Menopause can be a challenge, especially when it comes to muscle pains and joint pains. It is estimated that at least 6 out of 10 women have symptoms that affect their quality of life, but few seek help (1). Here we will talk about muscle aches during this stage of life and practical tips that can improve them.
Muscle pains in menopause
Skeletal and muscle pains are quite common. It is estimated that 30% of GP consultations in England are due to these complaints (2). Muscle pain can be caused by injury, poor posture, illness, stress, and of course, can also be linked to menopause and perimenopause.
These pains may appear for the first time or intensify during menopause and perimenopause. Muscle pains may also be accompanied by weakness, joint pain, and fatigue, in addition to other menopausal complaints such as hair loss, dry skin, vaginal dryness, memory problems, etc (1,3). The main causes at this stage are (3,4,5):
- Hormonal changes. Decreased oestrogen levels can result in increased muscle pain and stiffness.
- Low physical activity. It is common for women to become less active as they age, and this can exacerbate muscle soreness. Regular movement keeps our muscles flexible and strong, without physical activity they are more prone to pain and injury.
- Stress. Menopause brings with it many physical and emotional changes that can be stressful. Chronic stress can lead to muscle tension and persistent pain, especially in the neck, shoulders, and back.
- Reduced muscle mass. As we age and enter menopause, sarcopenia, which involves the loss of muscle mass, is common. This increases the risk of muscle injury and pain during everyday activities such as housework.
- Pre-existing medical conditions. If you already have conditions such as arthritis or fibromyalgia, menopause may intensify the muscle pain associated with these conditions.
- Poor posture. Improper posture during work or rest leads to muscle tension and pain.
10 tips to relieve muscle pains
Subtle lifestyle changes can make a big difference in relieving muscle pains. Some recommendations include (6):
- Exercise regularly. Prefer low-impact physical activities such as brisk walking, yoga, swimming, or dancing.
- Drink enough water throughout the day. Muscles and joints need water to be healthy.
- Manage your weight to reduce stress on muscles and joints.
- Watch your posture during the day when using your mobile phone, watching TV, or picking up things from the floor.
- Eat a balanced diet with a predominance of fruit and vegetables.
- Take breaks if you are sitting for long periods of time or doing repetitive tasks. Change your position and stretch a bit.
- Don’t push yourself beyond your limits. Break physical tasks into small activities so as not to overtax your muscles.
- Don’t use tobacco. This bad habit can increase sensitivity to pain and damage your joints.
- Limit alcohol or don’t drink alcohol at all. Alcohol can dehydrate you, leading to muscle aches and stiff joints.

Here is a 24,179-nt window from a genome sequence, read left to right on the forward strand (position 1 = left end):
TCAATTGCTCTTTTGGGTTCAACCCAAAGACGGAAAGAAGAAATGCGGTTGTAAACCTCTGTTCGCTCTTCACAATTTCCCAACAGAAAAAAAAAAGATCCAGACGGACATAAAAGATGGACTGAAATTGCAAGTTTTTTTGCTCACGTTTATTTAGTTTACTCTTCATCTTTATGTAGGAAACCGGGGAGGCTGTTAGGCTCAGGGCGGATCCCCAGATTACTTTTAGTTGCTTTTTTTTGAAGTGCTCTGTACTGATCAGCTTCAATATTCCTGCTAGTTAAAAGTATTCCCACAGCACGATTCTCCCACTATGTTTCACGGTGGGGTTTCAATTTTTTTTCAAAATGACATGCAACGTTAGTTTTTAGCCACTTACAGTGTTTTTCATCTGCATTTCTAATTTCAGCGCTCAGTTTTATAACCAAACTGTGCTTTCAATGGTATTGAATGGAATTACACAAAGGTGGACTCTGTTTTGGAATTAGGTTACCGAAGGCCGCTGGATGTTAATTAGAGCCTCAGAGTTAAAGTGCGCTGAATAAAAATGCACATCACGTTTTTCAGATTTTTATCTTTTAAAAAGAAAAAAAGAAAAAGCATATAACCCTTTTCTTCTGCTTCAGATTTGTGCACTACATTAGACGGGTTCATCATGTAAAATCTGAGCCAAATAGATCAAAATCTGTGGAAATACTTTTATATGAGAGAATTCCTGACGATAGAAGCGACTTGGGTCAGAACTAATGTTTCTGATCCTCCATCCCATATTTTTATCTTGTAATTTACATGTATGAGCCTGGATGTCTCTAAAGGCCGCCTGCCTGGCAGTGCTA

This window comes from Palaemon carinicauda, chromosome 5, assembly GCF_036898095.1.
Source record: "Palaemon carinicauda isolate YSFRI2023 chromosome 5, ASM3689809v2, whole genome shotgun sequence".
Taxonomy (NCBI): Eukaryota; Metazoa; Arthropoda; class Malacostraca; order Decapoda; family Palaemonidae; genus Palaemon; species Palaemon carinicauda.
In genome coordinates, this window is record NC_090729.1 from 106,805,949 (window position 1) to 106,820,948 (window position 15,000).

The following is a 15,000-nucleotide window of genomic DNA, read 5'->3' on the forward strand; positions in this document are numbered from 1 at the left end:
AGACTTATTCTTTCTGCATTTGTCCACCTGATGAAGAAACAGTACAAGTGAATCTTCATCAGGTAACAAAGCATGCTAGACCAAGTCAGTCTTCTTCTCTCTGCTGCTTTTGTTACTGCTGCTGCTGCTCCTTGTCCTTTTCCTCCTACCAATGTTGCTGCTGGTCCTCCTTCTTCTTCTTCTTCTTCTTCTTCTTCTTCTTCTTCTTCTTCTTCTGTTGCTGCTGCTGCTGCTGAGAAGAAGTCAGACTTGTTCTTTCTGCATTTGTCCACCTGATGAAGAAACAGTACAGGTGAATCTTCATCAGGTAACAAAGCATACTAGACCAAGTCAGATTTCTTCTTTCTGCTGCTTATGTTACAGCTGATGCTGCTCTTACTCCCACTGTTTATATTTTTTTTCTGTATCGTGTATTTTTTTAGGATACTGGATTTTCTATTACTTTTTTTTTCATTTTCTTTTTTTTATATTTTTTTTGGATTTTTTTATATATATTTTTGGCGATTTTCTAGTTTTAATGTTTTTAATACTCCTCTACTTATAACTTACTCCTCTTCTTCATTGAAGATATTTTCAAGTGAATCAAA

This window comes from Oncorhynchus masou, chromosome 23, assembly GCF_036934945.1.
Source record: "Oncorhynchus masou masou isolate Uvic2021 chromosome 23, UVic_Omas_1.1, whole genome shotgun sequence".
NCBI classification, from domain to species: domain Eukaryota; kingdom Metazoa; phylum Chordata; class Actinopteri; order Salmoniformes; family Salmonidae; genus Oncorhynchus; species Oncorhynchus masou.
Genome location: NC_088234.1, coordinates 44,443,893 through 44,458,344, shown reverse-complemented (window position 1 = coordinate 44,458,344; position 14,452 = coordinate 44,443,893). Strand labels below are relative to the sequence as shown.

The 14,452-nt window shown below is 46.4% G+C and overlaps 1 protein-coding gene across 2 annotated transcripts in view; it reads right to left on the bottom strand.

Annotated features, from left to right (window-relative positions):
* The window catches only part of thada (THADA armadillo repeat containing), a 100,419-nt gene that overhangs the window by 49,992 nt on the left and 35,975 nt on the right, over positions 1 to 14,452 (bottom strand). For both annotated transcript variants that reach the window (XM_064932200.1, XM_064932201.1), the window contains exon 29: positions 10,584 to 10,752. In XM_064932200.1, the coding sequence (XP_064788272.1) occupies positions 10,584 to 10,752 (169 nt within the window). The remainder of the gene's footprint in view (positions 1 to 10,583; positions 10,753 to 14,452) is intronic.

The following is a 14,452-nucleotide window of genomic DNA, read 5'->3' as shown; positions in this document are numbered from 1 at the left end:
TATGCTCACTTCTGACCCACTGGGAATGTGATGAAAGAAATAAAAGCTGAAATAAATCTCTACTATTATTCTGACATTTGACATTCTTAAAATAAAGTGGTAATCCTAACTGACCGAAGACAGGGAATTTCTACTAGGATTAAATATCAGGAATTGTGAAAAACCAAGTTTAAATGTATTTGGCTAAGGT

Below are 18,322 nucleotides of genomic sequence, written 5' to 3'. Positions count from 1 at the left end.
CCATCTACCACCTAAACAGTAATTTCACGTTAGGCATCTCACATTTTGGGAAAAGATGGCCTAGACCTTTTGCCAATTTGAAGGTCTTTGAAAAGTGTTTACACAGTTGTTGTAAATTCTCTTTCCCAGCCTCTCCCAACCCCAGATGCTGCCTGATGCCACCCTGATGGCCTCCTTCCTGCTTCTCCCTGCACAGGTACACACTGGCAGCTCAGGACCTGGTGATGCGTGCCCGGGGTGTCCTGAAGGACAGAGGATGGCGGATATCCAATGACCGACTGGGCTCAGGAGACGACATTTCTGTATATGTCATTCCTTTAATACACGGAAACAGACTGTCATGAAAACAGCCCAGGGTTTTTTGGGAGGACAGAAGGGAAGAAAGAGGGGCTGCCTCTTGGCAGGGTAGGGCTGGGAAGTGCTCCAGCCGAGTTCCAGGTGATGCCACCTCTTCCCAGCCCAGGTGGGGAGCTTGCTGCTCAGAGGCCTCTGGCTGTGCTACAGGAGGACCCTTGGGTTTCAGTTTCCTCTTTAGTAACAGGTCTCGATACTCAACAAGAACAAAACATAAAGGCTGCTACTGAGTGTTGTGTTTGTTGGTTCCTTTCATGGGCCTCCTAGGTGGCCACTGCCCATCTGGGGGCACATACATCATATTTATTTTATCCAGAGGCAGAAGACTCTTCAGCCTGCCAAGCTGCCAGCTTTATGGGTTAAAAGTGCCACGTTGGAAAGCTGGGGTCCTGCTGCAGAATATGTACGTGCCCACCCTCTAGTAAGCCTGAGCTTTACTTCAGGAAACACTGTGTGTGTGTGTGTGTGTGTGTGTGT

- Take deep breaths during a pain crisis. Focus on slow, deep breathing to reduce anxiety and divert attention away from the pain.
- Engage in enjoyable and distracting activities to take your focus away from the pain.
- Create a sleep routine to improve your rest and reduce pain.
- Take pain self-management courses. These can teach you skills to better manage your pain on a day-to-day basis.
- Practice relaxation techniques, such as meditation, to reduce persistent pain.
Seek medical advice!
Consult your doctor with any concerns you may have. Especially, seek help when muscle pains become too severe. It is also important to watch for other symptoms such as tingling in the hands and feet, chest pain with breast lumps, stiffness when moving your fingers, or fever (6).
In conclusion, menopause is a natural phase that can be accompanied by muscle pains. However, with the right approach, you can alleviate these aches and pains and live more fully. Listen to your body and don’t hesitate to seek support when you need it.
- NHS 75. Supporting our NHS people through menopause: guidance for line managers and colleagues. [Internet] 2022. [Cited 2023 Ago 24] Available from: https://www.england.nhs.uk/long-read/supporting-our-nhs-people-through-menopause-guidance-for-line-managers-and-colleagues/
- NHS 75. Musculoskeletal health. [Internet] [Cited 2023 Ago 24] Available from: https://www.england.nhs.uk/elective-care-transformation/best-practice-solutions/musculoskeletal/
- NHS Foundation Trust. Perimenopause, menopause and pain. [Internet] [Cited 2023 Ago 24] Available from:
- Lu CB, Liu PF, Zhou YS, Meng FC, Qiao TY, Yang XJ, Li XY, Xue Q, Xu H, Liu Y, Han Y, Zhang Y. Musculoskeletal Pain during the Menopausal Transition: A Systematic Review and Meta-Analysis. Neural Plast. [Internet] 2020 [Cited 2023 Ago 24] 2020:8842110. Available from: https://www.ncbi.nlm.nih.gov/pmc/articles/PMC7710408/
- Khadilkar SS. Musculoskeletal Disorders and Menopause. J Obstet Gynaecol India. [Internet] 2019 [Cited 2023 Ago 24] 69(2):99-103. Available from: https://www.ncbi.nlm.nih.gov/pmc/articles/PMC6430266/
- NHS Foundation Trust. Menopause – Why do my joints and muscles ache? [Internet] [Cited 2023 Ago 24] Available from: